By A. Conan Doyle.
First appeared in the Strand Magazine, February 1892.
Collected in THE ADVENTURES OF SHERLOCK HOLMES (1892).
Did Conan Doyle sometimes slyly substitute other genre elements to avoid the hard thinking that "the science of deduction" requires of the detective story writer? Maybe so:
While Dr. Doyle has written no horror story that seems to have a chance for long life, he has, nevertheless, given us a great number that have served admirably to amuse for the time being. At the very head of these we should place "The Adventure of the Speckled Band," which in its way is, nevertheless, about as poorly constructed a story as ever came from the pen of a practised writer. While it is one of the tales that have Sherlock Holmes as their central figure, there is very little of the great detective's personality, and very little of the science of deduction—the story holds the reader spellbound through sheer horror.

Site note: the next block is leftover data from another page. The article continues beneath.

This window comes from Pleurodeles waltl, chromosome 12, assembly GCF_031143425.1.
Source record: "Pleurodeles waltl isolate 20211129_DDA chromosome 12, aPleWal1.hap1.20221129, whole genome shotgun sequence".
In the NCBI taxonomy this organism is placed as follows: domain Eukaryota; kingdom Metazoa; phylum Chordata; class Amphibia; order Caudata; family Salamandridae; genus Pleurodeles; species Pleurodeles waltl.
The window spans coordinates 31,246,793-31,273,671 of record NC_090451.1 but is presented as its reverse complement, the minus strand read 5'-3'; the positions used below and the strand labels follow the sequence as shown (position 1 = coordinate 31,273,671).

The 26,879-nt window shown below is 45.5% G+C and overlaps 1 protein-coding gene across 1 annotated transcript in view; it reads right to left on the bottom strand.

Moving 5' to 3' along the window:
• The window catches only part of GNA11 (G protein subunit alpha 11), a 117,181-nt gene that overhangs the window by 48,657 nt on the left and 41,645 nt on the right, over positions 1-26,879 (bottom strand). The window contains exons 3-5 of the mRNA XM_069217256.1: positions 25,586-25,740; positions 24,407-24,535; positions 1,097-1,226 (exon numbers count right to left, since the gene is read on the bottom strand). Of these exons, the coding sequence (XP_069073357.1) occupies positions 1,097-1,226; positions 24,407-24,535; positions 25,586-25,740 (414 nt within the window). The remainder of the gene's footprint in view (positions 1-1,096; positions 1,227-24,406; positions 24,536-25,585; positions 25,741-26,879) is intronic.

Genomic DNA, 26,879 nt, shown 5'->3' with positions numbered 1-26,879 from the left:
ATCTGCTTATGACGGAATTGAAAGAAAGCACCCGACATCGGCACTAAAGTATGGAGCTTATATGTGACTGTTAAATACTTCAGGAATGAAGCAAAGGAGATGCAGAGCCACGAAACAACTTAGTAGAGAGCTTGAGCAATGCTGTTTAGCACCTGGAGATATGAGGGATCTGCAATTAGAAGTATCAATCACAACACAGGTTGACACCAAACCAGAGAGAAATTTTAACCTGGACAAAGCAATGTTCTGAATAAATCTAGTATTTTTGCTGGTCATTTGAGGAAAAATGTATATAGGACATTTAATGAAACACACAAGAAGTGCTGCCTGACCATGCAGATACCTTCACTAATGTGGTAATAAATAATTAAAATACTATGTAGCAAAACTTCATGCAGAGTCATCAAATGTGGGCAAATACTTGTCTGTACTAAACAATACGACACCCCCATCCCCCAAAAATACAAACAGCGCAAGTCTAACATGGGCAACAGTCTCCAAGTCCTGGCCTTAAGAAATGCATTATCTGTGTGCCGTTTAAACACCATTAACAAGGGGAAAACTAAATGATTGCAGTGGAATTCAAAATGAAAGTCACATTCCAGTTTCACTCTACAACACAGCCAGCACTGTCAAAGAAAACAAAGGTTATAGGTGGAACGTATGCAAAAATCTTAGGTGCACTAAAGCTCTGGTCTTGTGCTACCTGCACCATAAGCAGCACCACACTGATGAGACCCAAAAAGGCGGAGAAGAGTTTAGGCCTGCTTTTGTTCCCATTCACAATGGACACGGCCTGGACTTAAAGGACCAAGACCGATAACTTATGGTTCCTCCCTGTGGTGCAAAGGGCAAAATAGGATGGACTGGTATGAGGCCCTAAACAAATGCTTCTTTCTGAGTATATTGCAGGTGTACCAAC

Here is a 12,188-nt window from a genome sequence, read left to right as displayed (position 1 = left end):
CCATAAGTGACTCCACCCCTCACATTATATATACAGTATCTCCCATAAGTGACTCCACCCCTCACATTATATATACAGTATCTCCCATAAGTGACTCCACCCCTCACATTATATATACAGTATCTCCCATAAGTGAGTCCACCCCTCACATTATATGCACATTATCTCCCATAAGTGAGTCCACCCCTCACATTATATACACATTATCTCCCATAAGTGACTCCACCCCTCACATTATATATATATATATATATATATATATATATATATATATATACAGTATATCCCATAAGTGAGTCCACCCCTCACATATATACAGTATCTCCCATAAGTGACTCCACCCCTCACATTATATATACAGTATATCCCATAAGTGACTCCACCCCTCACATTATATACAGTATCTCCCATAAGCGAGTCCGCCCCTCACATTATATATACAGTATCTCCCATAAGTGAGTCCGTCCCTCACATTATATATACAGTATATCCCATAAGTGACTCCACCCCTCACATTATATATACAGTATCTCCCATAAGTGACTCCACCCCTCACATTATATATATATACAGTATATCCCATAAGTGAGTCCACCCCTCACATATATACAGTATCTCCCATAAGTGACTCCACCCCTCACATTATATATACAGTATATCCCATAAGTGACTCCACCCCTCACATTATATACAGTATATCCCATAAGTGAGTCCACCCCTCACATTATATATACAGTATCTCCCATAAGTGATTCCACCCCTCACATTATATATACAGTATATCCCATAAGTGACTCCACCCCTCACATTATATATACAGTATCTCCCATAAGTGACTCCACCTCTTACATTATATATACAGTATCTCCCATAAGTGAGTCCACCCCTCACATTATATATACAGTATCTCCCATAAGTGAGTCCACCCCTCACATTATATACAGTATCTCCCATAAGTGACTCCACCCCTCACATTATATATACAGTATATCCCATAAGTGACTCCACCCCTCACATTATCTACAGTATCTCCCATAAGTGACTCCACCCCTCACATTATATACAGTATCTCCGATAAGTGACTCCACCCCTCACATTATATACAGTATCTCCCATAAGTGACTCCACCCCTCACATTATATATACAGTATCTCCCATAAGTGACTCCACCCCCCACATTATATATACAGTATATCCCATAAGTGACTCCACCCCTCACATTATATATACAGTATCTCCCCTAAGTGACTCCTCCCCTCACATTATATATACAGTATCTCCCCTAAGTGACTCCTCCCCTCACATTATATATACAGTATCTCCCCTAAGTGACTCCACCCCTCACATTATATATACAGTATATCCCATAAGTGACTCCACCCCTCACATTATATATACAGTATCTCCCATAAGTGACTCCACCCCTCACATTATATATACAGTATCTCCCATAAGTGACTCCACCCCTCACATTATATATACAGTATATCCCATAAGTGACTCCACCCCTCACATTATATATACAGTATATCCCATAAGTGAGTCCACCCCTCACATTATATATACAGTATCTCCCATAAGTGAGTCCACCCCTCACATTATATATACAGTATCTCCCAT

Very few of the Sherlock Holmes adventures are horror stories. The most of them appeal to the reader through his curiosity, his appreciation of the bizarre and the unconventional—they do not play upon his sense of the fearful.
Some of the most gruesome of Dr. Doyle's short stories are to be found included in the volume Round the Red Lamp . One of these tales, of which we cannot just now recall the title, Dr. Doyle, as was pointed out some time ago in an article in THE BOOKMAN, very curiously imitated in a later story. — "The Gruesome in Conan Doyle," THE BOOKMAN (December 1900)Resources:
- "The Adventure of the Speckled Band" is available HERE.
- ROUND THE RED LAMP is online HERE.
Category: Detective fiction